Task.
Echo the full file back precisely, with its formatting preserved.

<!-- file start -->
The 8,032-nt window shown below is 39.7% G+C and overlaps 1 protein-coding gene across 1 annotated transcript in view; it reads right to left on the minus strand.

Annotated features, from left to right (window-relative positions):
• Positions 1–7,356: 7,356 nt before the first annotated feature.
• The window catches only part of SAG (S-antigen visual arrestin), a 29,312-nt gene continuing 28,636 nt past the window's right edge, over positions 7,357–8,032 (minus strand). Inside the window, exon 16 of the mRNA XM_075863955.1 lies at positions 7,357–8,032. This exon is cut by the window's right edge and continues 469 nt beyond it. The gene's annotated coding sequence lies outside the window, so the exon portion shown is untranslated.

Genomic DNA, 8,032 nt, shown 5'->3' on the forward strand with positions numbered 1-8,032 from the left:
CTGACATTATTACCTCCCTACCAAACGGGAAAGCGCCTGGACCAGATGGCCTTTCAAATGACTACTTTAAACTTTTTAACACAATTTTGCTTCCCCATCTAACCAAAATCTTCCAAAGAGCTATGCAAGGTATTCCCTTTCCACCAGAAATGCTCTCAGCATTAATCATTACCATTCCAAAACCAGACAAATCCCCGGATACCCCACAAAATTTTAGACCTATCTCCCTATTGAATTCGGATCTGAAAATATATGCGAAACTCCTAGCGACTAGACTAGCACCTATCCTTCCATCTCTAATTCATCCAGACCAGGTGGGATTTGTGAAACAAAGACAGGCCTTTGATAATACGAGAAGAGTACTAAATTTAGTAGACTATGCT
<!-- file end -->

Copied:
The 8,032-nt window shown below is 39.7% G+C and overlaps 1 protein-coding gene across 1 annotated transcript in view; it reads right to left on the minus strand.

Annotated features, from left to right (window-relative positions):
• Positions 1–7,356: 7,356 nt before the first annotated feature.
• The window catches only part of SAG (S-antigen visual arrestin), a 29,312-nt gene continuing 28,636 nt past the window's right edge, over positions 7,357–8,032 (minus strand). Inside the window, exon 16 of the mRNA XM_075863955.1 lies at positions 7,357–8,032. This exon is cut by the window's right edge and continues 469 nt beyond it. The gene's annotated coding sequence lies outside the window, so the exon portion shown is untranslated.

Genomic DNA, 8,032 nt, shown 5'->3' on the forward strand with positions numbered 1-8,032 from the left:
CTGACATTATTACCTCCCTACCAAACGGGAAAGCGCCTGGACCAGATGGCCTTTCAAATGACTACTTTAAACTTTTTAACACAATTTTGCTTCCCCATCTAACCAAAATCTTCCAAAGAGCTATGCAAGGTATTCCCTTTCCACCAGAAATGCTCTCAGCATTAATCATTACCATTCCAAAACCAGACAAATCCCCGGATACCCCACAAAATTTTAGACCTATCTCCCTATTGAATTCGGATCTGAAAATATATGCGAAACTCCTAGCGACTAGACTAGCACCTATCCTTCCATCTCTAATTCATCCAGACCAGGTGGGATTTGTGAAACAAAGACAGGCCTTTGATAATACGAGAAGAGTACTAAATTTAGTAGACTATGCT